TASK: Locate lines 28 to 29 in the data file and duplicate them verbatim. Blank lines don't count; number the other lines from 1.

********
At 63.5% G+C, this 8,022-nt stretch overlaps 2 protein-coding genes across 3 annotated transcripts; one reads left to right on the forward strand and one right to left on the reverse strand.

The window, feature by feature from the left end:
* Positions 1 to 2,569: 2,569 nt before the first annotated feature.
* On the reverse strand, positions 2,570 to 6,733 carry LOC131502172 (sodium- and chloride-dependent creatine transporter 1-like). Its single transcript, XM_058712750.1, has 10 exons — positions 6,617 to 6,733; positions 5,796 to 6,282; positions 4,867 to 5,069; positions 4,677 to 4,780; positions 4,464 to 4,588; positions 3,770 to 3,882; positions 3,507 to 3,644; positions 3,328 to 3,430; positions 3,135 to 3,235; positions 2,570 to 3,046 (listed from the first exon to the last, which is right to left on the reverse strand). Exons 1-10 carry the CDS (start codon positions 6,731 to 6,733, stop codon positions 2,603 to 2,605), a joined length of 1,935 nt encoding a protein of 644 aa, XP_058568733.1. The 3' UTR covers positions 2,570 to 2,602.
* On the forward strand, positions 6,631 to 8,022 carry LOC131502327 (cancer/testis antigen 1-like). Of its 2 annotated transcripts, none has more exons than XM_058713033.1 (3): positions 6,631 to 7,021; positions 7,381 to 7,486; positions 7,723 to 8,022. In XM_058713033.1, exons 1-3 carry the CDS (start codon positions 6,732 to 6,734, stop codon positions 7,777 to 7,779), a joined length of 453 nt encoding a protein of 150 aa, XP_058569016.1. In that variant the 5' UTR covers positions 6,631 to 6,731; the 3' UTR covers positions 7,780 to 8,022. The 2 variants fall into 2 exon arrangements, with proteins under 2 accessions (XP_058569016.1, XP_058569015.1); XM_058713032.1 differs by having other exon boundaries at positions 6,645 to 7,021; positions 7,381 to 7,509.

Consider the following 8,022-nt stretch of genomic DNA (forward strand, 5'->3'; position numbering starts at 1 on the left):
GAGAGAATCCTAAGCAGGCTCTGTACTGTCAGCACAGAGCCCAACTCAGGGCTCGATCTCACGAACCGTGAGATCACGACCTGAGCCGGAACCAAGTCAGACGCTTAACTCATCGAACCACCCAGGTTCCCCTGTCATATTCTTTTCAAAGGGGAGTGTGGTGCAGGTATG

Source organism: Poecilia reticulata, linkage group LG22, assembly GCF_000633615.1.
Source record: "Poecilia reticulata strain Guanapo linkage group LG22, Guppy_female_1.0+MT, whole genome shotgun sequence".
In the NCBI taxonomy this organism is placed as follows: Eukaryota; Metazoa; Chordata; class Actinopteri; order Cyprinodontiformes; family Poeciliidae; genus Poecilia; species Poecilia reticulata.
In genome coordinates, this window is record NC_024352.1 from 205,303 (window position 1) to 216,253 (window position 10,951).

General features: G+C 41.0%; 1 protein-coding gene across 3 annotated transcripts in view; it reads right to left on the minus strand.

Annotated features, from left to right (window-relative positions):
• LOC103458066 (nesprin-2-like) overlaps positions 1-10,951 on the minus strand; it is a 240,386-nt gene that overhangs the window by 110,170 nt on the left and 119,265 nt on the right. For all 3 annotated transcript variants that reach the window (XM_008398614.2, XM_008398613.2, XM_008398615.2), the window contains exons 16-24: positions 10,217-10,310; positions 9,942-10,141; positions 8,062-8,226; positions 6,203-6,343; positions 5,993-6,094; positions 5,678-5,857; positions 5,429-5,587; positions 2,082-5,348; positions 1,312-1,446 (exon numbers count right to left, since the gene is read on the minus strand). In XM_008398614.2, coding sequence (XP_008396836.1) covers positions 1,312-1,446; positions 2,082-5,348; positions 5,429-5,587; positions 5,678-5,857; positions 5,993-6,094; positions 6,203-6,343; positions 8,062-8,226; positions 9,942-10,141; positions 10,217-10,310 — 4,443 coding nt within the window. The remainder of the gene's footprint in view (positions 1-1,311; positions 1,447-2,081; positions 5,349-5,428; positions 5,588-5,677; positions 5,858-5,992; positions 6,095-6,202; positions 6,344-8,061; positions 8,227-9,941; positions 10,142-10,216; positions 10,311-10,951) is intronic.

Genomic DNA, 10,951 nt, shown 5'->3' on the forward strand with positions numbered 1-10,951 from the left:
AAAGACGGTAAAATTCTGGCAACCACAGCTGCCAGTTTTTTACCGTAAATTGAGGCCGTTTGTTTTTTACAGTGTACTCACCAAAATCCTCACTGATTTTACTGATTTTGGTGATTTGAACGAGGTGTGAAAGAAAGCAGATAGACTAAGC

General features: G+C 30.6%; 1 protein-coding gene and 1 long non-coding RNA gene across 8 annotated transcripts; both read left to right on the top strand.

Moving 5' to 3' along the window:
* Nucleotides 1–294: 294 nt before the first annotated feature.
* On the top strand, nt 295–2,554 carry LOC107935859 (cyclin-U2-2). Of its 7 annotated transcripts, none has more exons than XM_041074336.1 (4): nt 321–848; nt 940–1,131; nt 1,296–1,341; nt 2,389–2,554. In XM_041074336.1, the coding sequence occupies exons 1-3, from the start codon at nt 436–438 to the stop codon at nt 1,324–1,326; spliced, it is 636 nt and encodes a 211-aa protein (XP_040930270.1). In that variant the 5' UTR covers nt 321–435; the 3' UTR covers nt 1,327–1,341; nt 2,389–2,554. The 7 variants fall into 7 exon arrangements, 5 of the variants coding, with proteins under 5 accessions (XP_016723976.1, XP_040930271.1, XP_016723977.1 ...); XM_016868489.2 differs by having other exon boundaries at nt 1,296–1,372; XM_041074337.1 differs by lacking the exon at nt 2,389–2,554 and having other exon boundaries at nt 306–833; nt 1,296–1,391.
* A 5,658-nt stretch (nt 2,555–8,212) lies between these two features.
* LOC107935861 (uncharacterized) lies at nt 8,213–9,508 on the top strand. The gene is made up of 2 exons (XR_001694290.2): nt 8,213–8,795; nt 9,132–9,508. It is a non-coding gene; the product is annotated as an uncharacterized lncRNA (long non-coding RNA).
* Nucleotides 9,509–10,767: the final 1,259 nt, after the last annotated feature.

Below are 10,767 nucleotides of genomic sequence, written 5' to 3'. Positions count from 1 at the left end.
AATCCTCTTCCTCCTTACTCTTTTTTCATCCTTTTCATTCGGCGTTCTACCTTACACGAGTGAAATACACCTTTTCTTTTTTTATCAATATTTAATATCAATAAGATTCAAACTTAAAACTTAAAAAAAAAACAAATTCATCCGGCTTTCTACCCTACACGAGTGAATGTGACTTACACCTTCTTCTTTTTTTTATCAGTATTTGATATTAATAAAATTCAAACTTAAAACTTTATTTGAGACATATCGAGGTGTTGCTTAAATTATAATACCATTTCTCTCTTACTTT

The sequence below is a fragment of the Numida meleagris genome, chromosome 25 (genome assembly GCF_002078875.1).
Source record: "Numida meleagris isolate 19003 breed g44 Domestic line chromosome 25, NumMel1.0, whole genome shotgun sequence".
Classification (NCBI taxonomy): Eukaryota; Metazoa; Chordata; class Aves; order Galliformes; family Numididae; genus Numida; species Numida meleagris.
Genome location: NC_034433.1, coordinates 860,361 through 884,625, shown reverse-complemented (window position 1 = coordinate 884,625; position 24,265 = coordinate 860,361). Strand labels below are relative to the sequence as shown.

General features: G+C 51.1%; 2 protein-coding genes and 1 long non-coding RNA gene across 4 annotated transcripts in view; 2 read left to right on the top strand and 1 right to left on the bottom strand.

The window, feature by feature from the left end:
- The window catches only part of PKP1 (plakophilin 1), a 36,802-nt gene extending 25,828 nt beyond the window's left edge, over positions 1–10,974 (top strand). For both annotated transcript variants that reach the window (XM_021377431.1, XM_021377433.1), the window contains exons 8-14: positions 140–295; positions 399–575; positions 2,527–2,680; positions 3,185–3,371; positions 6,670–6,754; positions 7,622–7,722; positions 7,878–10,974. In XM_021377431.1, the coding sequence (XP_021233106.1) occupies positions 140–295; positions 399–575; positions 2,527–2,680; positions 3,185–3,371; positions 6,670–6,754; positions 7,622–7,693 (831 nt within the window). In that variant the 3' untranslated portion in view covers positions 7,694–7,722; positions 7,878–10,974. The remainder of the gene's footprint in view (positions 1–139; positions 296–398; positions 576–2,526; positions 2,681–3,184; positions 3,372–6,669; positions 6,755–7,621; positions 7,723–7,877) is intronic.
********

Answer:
Classification (NCBI taxonomy): Eukaryota; Metazoa; Chordata; class Aves; order Galliformes; family Numididae; genus Numida; species Numida meleagris.
Genome location: NC_034433.1, coordinates 860,361 through 884,625, shown reverse-complemented (window position 1 = coordinate 884,625; position 24,265 = coordinate 860,361). Strand labels below are relative to the sequence as shown.